Monday, October 30, 2006

Mind the Gap

"Mind the Gap"

... says the loudspeaker at the Heathrow Express Train last week, reminding me not to step into the gap between train and platform.

Well, this post is on a different type of gap. As entrepreneurs, we often deal with gaps, and gap filling, but an article in the NY Times today identifies the gap in research funding to come up with cleaner technologies.

From the article:

"Cheers fit for a revival meeting swept a hotel ballroom as 1,800 entrepreneurs and experts watched a PowerPoint presentation of the most promising technologies for limiting global warming: solar power, wind, ethanol and other farmed fuels, energy-efficient buildings and fuel-sipping cars.

“Houston,” Charles F. Kutscher, chairman of the
Solar 2006 conference, concluded in a twist on the line from Apollo 13, “we have a solution.”

Hold the applause. For all the enthusiasm about alternatives to coal and oil, the
of limiting emissions of carbon dioxide, which traps heat, will be immense in a world likely to add 2.5 billion people by midcentury, a host of other experts say. Moreover, most of those people will live in countries like China and India, which are just beginning to enjoy an electrified, air-conditioned mobile society.

The challenge is all the more daunting because research into energy technologies by both government and industry has not been rising, but rather falling."

This article refers to today's report from Her Majesty's Treasury (i.e. Tony Blair's administration). I haven't read it all yet, but here is a quote from Mr. Stern, the author:

"What are the costs and benefits of taking action? The costs of removing most of that risk, getting to 550 or below, are around 1% of GDP per year. The cost could be above or below 1% depending on policies, technological progress and ambitions but would be in this region. This is equivalent to paying on average 1% more for what we buy - the price rise for carbon intensive goods would be higher and for low carbon intensive goods would be lower – it is like a one-off increase by 1% in the price level. That is manageable; we can grow and be green."

OK, first, he is talking about getting to 550 ppm of CO2, which is an improvement over "Business as Usual" and, in their estimates, puts the earth in the position to have a 50:50 chance that global average temparature increases over the next century will be less than 3 degrees C above pre-industrial levels. We are currently at 430 ppm and if Business continues "as usual" then we could hit levels that give a 50:50 chance of over 5 degrees C. In the 550 ppm scenario, CO2 concentrations would peak in 15-20 years at that level, and then begin to fall.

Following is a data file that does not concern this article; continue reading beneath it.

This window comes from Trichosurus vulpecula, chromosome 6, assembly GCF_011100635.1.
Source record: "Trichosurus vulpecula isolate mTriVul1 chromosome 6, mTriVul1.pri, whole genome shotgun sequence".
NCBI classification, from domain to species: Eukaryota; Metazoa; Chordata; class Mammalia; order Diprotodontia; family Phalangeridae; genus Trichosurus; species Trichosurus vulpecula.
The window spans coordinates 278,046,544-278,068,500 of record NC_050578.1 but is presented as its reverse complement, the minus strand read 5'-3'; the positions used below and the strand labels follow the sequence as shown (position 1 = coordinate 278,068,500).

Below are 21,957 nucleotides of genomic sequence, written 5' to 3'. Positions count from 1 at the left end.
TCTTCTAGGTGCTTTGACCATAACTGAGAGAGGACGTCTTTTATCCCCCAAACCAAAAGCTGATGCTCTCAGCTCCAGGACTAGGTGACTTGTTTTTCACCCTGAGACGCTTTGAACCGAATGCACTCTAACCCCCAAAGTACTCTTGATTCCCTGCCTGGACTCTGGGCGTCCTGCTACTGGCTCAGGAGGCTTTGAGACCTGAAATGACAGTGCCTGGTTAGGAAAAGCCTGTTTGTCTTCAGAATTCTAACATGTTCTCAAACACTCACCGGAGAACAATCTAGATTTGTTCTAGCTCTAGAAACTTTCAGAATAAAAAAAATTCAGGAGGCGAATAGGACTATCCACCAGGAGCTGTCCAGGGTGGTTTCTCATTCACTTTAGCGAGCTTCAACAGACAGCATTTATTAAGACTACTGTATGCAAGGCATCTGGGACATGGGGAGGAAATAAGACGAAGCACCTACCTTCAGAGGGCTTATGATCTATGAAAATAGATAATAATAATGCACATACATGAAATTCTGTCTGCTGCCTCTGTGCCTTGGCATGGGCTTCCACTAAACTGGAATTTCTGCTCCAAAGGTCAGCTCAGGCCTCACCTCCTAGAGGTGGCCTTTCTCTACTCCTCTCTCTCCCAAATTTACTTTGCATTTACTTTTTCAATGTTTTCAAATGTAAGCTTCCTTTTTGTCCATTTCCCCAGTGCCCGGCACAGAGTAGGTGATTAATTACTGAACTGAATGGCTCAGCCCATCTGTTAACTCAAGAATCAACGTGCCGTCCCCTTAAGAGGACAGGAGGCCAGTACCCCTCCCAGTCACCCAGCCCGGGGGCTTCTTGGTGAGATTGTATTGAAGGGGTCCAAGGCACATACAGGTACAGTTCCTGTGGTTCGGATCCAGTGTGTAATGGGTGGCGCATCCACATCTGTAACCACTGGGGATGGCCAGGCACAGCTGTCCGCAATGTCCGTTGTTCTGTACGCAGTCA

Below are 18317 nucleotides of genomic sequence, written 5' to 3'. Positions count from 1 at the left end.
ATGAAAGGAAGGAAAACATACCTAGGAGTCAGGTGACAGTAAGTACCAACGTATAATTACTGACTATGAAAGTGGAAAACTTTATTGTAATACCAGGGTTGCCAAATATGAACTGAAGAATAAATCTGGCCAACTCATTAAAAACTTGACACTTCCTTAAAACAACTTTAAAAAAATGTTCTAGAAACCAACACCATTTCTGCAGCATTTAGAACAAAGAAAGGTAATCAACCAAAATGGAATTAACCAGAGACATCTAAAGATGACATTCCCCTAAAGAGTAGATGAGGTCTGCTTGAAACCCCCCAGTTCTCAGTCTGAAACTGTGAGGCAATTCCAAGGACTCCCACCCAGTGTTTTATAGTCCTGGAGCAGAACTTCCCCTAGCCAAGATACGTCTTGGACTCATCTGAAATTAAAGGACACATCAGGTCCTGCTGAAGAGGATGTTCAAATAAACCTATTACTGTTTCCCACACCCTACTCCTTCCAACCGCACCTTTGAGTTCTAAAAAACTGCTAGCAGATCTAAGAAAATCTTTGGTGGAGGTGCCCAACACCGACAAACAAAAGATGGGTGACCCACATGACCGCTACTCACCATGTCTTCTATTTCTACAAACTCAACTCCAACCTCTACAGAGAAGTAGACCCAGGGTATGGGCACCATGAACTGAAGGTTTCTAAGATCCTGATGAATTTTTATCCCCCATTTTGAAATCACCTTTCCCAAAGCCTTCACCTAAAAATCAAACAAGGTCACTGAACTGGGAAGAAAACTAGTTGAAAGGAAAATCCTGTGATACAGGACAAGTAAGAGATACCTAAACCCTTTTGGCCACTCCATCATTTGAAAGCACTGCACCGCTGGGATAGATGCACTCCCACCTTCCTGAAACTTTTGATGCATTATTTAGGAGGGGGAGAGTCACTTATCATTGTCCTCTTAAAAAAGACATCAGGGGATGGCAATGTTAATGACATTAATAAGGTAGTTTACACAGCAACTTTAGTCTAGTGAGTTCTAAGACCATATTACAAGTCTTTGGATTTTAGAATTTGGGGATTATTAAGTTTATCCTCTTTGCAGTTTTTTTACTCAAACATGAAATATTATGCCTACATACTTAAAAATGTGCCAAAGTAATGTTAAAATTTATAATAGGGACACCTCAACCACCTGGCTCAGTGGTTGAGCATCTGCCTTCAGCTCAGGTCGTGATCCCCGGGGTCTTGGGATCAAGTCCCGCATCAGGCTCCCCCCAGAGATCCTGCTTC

Second, it is always wise to be wary of percentages, and mindful of where the money is supposed to originate. So, he says 1% manageable... but it is serious money. The world GDP these days is about $60 trillion (US is about $12 trillion). So 1% is $600 billion a year. That is twice the size of Wal-mart, and about the same size as the entire Australian economy. As Senator Dirksen supposedly said "A billion here, a billion there, and pretty soon you're talking real money. " The NY Times quotes John Holdren of Harvard as saying the US has a $12 trillion capital investment in then next 20-30 years. That, my friends, is real money.

Back to my original theme, now, of "minding the gap." So it is going to take $600 billion of investment/year to hit this target. How are we doing now? Well, the NY Times article says US is currently at $3 billion in federally funded research. If you take the 1% level for USA, it would be a $120 billion/year target. That looks like a pretty major gap we need to mind. The NY Times (remember who we are dealing with here) is not optimistic that private industry or entrepreneurs will solve the problem, although it lays out where some of the gains may be achieved (conservation, solar, etc.). The gist of the article is that we need a bold national program (and implicitly new leaders) to make this happen. Think the Space Program.

Maybe. I am not so sure. The big bold program certainly has emotional appeal (and is of course another way to avoid any real individual initiative or action). Just as I have articulated my concerns with Sachs's big plan to end poverty, I am also concerned about "big programs" here. What I think we need is lots of experimentation. Getting rid of perverse subsidies when they protect out moded and harmful industries. Encouraging conservation. Encouraging ordinary people to take action and giving them incentives to do the things that will have the most impact. Lots of innovation in markets around the world. If there is the political will to increase federal research on clean technologies, great. But lets not sit around waiting for the government to solve this.

Big programs tend to get run by governments. Sorry, I am skeptical. This is not a space race and we aren't trying to beat the Soviets. The enemies of our world are poverty, disease and pollution. "Think globally, act locally" is not a mantra for the big program. Progressive government policies are needed to modernize legal rules to reflect desired market outcomes (emissions trading, "take back" laws, health insurance coverage). Then government's job is to stay out of the way. I'd still rather have many bands of entrerpreneurs working on this than a big policy team lead by Al Gore. But if Al wants to invest in a clean tech venture fund or contribute to a microfinance institution, that's great. Maybe this too is an "inconvenient truth"... that we can't rely on government to mind the gap. We all must mind the gap, and apply our multiple skills, passions and assets to fill it.

Addendum 11/16: Paul Graham (of whom I am a big fan) recently posted an essay of the same title on his site. It is on a different "gap", but it is, as always, an interesting and provocative essay.

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